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Part I Edith Wharton

Chapter XII

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Table Of Contents: The Glimpses of the Moon

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The first to arrive was a word from Strefford, scribbled in the train and posted at Turin. In it he briefly said that he had been called home by the dreadful accident of which Susy had probably read in the daily papers. He added that he would write again from England, and then--in a blotted postscript--: "I wanted uncommonly badly to see you for good-bye, but the hour was impossible. Regards to Nick. Do write me just a word to Altringham."

The other two letters, which came together in the afternoon, were both from Genoa. Susy scanned the addresses and fell upon the one in her husband's writing. Her hand trembled so much that for a moment she could not open the envelope. When she had done so, she devoured the letter in a flash, and then sat and brooded over the outspread page as it lay on her knee. It might mean so many things--she could read into it so many harrowing alternatives of indifference and despair, of irony and tenderness! Was he suffering tortures when he wrote it, or seeking only to inflict them upon her? Or did the words represent his actual feelings, no more and no less, and did he really intend her to understand that he considered it his duty to abide by the letter of their preposterous compact? He had left her in wrath and indignation, yet, as a closer scrutiny revealed, there was not a word of reproach in his brief lines. Perhaps that was why, in the last issue, they seemed so cold to her .... She shivered and turned to the other envelope.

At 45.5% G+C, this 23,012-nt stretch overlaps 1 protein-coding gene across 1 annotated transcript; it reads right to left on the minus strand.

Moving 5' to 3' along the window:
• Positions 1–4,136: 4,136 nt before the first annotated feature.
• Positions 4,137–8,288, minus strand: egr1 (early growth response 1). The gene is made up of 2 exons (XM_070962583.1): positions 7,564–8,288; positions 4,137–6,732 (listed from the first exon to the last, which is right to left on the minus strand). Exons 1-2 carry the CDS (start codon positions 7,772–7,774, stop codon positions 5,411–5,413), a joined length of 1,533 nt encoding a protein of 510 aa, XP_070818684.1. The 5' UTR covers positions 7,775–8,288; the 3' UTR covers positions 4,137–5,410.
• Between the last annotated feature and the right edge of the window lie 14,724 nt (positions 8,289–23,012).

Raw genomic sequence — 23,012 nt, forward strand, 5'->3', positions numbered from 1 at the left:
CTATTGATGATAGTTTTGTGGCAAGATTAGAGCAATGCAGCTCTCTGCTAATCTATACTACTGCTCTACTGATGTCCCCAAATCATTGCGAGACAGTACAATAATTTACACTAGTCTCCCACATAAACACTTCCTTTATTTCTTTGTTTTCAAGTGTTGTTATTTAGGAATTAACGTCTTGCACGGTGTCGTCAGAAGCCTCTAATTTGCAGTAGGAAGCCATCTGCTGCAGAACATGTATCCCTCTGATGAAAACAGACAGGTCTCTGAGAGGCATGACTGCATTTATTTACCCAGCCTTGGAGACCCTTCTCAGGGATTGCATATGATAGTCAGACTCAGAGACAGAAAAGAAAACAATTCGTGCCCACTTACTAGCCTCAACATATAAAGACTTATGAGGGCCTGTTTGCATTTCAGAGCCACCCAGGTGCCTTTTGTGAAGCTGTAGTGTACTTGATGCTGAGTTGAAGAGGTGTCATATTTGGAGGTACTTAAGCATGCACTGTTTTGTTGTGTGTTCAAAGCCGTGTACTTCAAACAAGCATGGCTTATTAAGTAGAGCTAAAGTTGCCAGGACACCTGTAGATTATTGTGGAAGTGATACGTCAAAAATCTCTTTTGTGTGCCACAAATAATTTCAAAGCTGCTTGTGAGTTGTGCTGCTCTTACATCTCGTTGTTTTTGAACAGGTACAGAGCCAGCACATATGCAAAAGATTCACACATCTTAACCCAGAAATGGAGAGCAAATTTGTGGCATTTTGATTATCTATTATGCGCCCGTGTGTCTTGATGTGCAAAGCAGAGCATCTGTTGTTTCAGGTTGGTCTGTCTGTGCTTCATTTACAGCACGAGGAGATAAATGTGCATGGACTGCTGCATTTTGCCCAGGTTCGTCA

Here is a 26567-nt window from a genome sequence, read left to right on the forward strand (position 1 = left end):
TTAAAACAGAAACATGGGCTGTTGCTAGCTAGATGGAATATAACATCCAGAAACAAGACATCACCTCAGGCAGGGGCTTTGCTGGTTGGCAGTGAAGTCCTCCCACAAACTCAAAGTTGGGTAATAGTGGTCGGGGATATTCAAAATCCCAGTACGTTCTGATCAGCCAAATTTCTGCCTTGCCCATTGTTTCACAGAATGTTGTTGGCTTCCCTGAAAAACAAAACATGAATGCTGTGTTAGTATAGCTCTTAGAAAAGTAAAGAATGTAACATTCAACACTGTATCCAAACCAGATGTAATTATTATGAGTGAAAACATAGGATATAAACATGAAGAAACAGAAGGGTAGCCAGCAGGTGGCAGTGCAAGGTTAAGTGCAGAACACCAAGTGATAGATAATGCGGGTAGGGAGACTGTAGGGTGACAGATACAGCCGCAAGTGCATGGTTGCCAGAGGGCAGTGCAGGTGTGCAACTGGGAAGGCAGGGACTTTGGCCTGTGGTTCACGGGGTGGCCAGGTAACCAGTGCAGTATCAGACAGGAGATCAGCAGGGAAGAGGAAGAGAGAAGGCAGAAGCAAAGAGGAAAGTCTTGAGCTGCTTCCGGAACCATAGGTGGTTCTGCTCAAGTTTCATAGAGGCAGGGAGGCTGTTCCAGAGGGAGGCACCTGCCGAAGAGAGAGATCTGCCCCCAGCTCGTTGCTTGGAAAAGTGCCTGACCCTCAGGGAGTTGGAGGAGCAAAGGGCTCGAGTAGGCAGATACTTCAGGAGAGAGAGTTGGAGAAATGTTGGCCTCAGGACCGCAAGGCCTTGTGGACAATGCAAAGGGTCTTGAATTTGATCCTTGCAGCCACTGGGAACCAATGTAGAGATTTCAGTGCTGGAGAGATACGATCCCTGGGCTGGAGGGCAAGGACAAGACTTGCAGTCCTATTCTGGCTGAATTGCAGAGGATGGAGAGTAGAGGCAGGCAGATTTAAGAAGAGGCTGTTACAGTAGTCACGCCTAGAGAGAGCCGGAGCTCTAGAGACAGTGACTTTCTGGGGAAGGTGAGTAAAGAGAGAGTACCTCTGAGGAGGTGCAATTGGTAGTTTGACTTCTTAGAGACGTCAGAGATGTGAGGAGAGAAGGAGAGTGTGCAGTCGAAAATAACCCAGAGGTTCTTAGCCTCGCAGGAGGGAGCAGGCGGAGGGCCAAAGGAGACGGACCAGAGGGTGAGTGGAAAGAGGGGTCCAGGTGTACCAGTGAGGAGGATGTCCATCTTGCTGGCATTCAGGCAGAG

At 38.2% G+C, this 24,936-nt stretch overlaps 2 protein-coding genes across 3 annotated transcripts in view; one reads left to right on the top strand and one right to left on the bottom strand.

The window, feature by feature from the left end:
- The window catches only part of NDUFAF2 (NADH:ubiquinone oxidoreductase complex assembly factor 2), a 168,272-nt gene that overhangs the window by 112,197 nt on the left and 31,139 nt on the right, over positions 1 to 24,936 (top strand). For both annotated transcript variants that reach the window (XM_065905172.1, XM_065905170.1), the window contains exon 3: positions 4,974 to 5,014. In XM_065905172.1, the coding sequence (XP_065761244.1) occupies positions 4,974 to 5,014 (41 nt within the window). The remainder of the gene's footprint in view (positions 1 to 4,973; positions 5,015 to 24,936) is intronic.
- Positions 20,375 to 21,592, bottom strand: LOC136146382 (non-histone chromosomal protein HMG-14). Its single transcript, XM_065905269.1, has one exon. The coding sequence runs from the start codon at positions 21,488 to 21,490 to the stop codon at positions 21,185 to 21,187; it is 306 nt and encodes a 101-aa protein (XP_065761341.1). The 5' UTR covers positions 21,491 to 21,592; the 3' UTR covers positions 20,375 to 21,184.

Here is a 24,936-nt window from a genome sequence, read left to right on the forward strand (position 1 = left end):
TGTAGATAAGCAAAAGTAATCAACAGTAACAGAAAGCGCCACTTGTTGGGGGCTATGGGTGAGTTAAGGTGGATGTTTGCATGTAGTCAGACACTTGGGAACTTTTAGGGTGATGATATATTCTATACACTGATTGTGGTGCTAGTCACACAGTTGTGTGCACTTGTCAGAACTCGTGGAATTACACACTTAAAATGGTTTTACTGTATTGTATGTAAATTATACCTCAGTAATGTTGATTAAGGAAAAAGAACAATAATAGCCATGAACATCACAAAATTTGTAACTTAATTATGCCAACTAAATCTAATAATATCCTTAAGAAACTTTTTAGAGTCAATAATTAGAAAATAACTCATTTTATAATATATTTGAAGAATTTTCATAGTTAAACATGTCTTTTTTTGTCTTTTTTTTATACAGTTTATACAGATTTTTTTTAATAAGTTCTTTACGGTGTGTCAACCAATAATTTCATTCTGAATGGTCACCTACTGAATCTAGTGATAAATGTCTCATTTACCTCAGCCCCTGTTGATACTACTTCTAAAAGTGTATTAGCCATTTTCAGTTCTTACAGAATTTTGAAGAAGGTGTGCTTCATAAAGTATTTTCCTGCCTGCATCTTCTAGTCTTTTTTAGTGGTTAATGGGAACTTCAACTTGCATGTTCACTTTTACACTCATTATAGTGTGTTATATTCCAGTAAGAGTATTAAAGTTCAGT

The large stilted characters, though half-familiar, called up no definite image. She opened the envelope and discovered a postcard of the Ibis, canvas spread, bounding over a rippled sea. On the back was written:

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"So awfully dear of you to lend us Mr. Lansing for a little cruise. You may count on our taking the best of care of him. CORAL"

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The Glimpses of the Moon
Edith Wharton

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